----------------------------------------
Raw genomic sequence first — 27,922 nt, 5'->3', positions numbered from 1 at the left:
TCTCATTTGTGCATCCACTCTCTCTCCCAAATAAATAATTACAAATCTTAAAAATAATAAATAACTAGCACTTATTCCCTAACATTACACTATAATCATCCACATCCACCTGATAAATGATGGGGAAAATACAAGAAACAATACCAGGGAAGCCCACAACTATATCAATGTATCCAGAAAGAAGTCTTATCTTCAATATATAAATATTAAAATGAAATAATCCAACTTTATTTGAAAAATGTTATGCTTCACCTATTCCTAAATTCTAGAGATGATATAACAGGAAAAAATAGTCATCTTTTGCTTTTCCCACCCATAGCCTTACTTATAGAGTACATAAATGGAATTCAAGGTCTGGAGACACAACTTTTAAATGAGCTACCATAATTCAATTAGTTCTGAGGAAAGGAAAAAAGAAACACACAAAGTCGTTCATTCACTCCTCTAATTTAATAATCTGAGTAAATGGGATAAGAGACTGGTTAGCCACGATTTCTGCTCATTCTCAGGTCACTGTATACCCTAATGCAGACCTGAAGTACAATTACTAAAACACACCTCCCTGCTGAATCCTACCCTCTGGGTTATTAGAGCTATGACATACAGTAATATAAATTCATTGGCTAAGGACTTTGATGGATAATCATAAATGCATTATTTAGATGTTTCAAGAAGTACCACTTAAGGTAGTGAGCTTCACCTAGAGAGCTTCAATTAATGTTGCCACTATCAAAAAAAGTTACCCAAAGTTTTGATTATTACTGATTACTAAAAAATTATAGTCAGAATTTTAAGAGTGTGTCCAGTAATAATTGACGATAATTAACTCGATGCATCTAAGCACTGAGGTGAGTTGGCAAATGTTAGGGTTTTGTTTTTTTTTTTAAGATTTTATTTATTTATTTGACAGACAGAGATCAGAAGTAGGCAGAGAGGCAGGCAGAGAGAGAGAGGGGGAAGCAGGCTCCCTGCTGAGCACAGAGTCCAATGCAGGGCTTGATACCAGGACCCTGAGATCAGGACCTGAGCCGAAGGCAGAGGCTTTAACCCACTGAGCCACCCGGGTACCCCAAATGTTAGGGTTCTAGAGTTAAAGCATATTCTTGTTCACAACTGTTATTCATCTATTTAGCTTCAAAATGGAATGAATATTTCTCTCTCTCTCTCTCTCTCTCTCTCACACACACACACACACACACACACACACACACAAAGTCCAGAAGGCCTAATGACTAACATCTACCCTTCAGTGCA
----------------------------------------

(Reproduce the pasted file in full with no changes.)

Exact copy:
Raw genomic sequence first — 27,922 nt, 5'->3', positions numbered from 1 at the left:
TCTCATTTGTGCATCCACTCTCTCTCCCAAATAAATAATTACAAATCTTAAAAATAATAAATAACTAGCACTTATTCCCTAACATTACACTATAATCATCCACATCCACCTGATAAATGATGGGGAAAATACAAGAAACAATACCAGGGAAGCCCACAACTATATCAATGTATCCAGAAAGAAGTCTTATCTTCAATATATAAATATTAAAATGAAATAATCCAACTTTATTTGAAAAATGTTATGCTTCACCTATTCCTAAATTCTAGAGATGATATAACAGGAAAAAATAGTCATCTTTTGCTTTTCCCACCCATAGCCTTACTTATAGAGTACATAAATGGAATTCAAGGTCTGGAGACACAACTTTTAAATGAGCTACCATAATTCAATTAGTTCTGAGGAAAGGAAAAAAGAAACACACAAAGTCGTTCATTCACTCCTCTAATTTAATAATCTGAGTAAATGGGATAAGAGACTGGTTAGCCACGATTTCTGCTCATTCTCAGGTCACTGTATACCCTAATGCAGACCTGAAGTACAATTACTAAAACACACCTCCCTGCTGAATCCTACCCTCTGGGTTATTAGAGCTATGACATACAGTAATATAAATTCATTGGCTAAGGACTTTGATGGATAATCATAAATGCATTATTTAGATGTTTCAAGAAGTACCACTTAAGGTAGTGAGCTTCACCTAGAGAGCTTCAATTAATGTTGCCACTATCAAAAAAAGTTACCCAAAGTTTTGATTATTACTGATTACTAAAAAATTATAGTCAGAATTTTAAGAGTGTGTCCAGTAATAATTGACGATAATTAACTCGATGCATCTAAGCACTGAGGTGAGTTGGCAAATGTTAGGGTTTTGTTTTTTTTTTTAAGATTTTATTTATTTATTTGACAGACAGAGATCAGAAGTAGGCAGAGAGGCAGGCAGAGAGAGAGAGGGGGAAGCAGGCTCCCTGCTGAGCACAGAGTCCAATGCAGGGCTTGATACCAGGACCCTGAGATCAGGACCTGAGCCGAAGGCAGAGGCTTTAACCCACTGAGCCACCCGGGTACCCCAAATGTTAGGGTTCTAGAGTTAAAGCATATTCTTGTTCACAACTGTTATTCATCTATTTAGCTTCAAAATGGAATGAATATTTCTCTCTCTCTCTCTCTCTCTCTCTCACACACACACACACACACACACACACACACACAAAGTCCAGAAGGCCTAATGACTAACATCTACCCTTCAGTGCA